A survey of over 750 production managers by Boston Consulting Group (BCG) has revealed that while most recognise the potential benefits of the ‘factory of the future’ concept, only one in four are achieving targets actually related to the initiative.
Of the respondents to the survey, which focused on the automotive sector and included suppliers and OEMs, 74% said their company had implemented or planned to implement (in the next five years) elements of the factory of the future, but only 25% said they had achieved their related targets last year.
German companies were found to be the most advanced in the survey with nearly half saying they had developed their first concepts. However about 20% of companies from the country said they were not yet prepared to introduce the related technologies.
BCG’s definition of the factory of the future centres around improvements in plant structure, plant digitalisation and plant processes to enhance production.
In terms of plant structure, the factory of the future will have a more flexible, multi-directional layout, with a module line setup and environmentally sustainable production process, it suggests.
Of the respondents in the automotive industry, 86% said this dimension would be highly relevant in the year 2030, with 43% saying it was already important today.
In terms of plant digitalisation, 70% of respondents suggested this would be highly relevant in 2030, compared to just 13% who thought it was important today. This area includes smart and collaborative robots, additive manufacturing (such as 3D printing), augmented reality and big data.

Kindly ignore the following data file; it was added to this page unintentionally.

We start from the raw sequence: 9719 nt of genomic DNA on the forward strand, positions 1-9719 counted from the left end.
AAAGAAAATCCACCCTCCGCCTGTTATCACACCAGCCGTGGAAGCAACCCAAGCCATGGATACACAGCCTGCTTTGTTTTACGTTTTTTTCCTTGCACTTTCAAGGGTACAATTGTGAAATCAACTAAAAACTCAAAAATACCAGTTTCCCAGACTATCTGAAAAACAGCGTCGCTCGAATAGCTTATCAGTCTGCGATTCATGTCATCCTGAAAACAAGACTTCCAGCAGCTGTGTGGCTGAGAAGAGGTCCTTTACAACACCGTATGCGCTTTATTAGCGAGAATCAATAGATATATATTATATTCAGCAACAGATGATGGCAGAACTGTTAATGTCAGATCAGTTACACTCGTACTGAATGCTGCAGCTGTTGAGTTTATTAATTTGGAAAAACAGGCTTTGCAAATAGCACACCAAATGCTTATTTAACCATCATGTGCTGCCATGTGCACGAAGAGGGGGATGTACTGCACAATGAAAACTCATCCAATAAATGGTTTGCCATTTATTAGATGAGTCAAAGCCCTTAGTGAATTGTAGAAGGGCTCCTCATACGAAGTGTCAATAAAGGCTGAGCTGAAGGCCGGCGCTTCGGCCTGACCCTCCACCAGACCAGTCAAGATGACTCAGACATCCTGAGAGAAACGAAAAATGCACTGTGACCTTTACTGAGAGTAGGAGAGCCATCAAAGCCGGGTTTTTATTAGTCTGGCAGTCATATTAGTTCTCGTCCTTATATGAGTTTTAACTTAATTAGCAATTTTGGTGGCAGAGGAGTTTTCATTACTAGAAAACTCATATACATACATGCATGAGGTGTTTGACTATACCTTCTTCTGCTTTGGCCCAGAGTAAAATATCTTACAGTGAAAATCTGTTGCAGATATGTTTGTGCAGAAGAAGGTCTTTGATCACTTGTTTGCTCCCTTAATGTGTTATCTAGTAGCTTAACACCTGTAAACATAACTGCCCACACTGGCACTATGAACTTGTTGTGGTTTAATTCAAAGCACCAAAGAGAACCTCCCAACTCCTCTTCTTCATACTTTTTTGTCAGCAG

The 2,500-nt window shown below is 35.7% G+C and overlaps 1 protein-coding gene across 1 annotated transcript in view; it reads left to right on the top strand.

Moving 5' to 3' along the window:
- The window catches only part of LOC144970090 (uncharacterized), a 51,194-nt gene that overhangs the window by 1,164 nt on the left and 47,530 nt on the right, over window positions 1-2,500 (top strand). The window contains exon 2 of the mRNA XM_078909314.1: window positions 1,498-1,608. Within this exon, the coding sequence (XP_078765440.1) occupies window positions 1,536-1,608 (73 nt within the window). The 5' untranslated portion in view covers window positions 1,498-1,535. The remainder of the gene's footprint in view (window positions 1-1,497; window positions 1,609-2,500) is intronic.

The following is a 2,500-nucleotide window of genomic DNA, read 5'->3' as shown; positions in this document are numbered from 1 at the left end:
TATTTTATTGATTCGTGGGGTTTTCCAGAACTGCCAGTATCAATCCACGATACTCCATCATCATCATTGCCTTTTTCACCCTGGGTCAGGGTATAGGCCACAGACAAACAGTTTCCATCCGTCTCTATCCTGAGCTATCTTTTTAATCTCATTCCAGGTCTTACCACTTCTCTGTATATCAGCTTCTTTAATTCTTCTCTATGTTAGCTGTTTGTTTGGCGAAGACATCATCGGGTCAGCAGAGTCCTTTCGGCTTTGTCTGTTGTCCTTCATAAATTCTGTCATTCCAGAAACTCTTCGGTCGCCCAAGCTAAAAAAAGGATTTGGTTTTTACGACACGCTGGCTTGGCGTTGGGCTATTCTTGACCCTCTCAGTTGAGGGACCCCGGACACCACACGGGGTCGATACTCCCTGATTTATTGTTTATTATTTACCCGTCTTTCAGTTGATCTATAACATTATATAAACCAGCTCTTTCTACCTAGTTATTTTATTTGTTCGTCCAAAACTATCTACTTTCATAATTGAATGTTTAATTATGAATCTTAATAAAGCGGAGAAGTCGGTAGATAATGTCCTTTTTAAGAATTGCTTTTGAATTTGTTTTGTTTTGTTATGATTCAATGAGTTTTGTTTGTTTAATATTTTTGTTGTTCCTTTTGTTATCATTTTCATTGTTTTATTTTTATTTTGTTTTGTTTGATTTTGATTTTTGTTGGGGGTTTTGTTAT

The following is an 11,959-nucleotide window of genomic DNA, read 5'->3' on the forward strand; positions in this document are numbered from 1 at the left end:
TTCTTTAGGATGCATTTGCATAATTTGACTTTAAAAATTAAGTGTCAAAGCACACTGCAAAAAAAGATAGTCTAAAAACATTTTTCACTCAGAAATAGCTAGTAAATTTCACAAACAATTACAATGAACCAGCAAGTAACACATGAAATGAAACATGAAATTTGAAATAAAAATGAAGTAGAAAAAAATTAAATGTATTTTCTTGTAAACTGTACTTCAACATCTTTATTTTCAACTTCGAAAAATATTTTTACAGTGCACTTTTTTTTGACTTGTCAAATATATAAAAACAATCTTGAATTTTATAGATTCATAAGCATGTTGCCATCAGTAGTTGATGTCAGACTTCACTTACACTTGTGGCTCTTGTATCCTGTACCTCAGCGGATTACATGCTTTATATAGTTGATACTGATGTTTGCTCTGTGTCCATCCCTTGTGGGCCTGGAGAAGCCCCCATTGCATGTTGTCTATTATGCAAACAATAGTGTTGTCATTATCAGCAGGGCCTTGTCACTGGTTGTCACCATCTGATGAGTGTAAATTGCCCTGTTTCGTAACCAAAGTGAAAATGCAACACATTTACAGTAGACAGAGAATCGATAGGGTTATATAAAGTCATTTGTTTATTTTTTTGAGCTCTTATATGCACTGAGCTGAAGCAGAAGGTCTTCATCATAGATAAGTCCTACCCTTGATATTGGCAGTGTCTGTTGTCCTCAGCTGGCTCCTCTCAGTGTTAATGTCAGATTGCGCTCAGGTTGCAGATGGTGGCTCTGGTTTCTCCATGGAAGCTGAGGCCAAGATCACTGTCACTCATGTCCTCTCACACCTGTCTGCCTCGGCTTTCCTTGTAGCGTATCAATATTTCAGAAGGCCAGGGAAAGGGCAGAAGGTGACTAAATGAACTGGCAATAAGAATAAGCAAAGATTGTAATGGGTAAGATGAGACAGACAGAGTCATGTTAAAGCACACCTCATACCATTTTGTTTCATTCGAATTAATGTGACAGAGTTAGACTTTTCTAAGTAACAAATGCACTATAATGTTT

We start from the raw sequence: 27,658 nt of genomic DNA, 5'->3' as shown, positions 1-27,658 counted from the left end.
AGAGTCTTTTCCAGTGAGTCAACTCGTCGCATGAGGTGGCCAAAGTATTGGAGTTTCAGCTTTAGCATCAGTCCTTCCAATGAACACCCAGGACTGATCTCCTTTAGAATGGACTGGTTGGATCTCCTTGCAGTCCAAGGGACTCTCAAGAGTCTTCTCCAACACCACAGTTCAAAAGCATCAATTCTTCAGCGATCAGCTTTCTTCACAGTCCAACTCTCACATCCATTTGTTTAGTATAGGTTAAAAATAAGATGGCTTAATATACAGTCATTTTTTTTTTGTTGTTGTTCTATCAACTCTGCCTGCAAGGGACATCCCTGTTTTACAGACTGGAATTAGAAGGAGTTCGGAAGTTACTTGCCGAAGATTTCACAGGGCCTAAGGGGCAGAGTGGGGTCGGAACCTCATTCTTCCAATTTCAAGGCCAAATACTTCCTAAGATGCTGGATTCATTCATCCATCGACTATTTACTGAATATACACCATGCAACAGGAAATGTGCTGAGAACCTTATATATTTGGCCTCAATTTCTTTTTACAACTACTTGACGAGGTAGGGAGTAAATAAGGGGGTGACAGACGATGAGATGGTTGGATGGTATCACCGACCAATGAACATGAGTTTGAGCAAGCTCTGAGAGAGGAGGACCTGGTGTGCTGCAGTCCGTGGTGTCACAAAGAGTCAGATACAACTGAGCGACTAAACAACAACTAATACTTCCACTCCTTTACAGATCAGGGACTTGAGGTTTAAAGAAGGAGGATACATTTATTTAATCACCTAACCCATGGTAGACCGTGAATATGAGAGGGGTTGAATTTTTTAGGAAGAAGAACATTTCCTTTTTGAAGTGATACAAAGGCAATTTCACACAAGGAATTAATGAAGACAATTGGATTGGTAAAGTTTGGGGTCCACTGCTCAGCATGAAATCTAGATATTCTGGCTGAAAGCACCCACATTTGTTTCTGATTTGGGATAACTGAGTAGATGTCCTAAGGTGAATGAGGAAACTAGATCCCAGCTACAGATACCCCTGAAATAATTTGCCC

A number of carmakers have recently been showing off their respective progress in such technology areas, including Audi, Volkswagen and BMW.
In terms of plant process, meanwhile, lean management has the most buy-in with 97% of respondents saying it would be highly relevant in 2030, and 70% saying it was important today.
The report estimates a number of major potential benefits a decade after implementation of the factory of the future vision, including a 40% reduction in conversion costs (manufacturing costs less material costs) and a 20% decrease in total manufacturing costs.
“Manufacturers will also capture the benefits of enhanced flexibility, quality, speed, and safety,” suggested the report.
A fully integrated value chainThe BCG report also considered the full integration of the value chain in future, made up of suppliers, component manufacturing, press, body and paint shops, final assembly and the customer.
“Throughout the value chain, manufacturing will be facilitated by the comprehensive integration of IT systems and the availability of all required production data,” it said. “Within a company, this integration will strengthen connections across R&D, production, sales, and other functions.”
BCG’s report went on to suggest that strategy and leadership, employee skills and IT infrastructure were the ‘three key enablers’ in terms of realising the factory of the future.
“As the many examples presented in this report illustrate, manufacturers are already working with bits and pieces of our vision for the factory of the future. However, achieving this vision will require much more than isolated implementations of discrete use cases,” said BCG.
The report also suggested that through a holistic application of new design principles and digital technologies, manufacturers could coordinate all aspects of plant operations and better integrate the value chain.
“The first manufacturers to succeed in transitioning to full-scale adoption will usher in a new era of industrial operations,” said the report.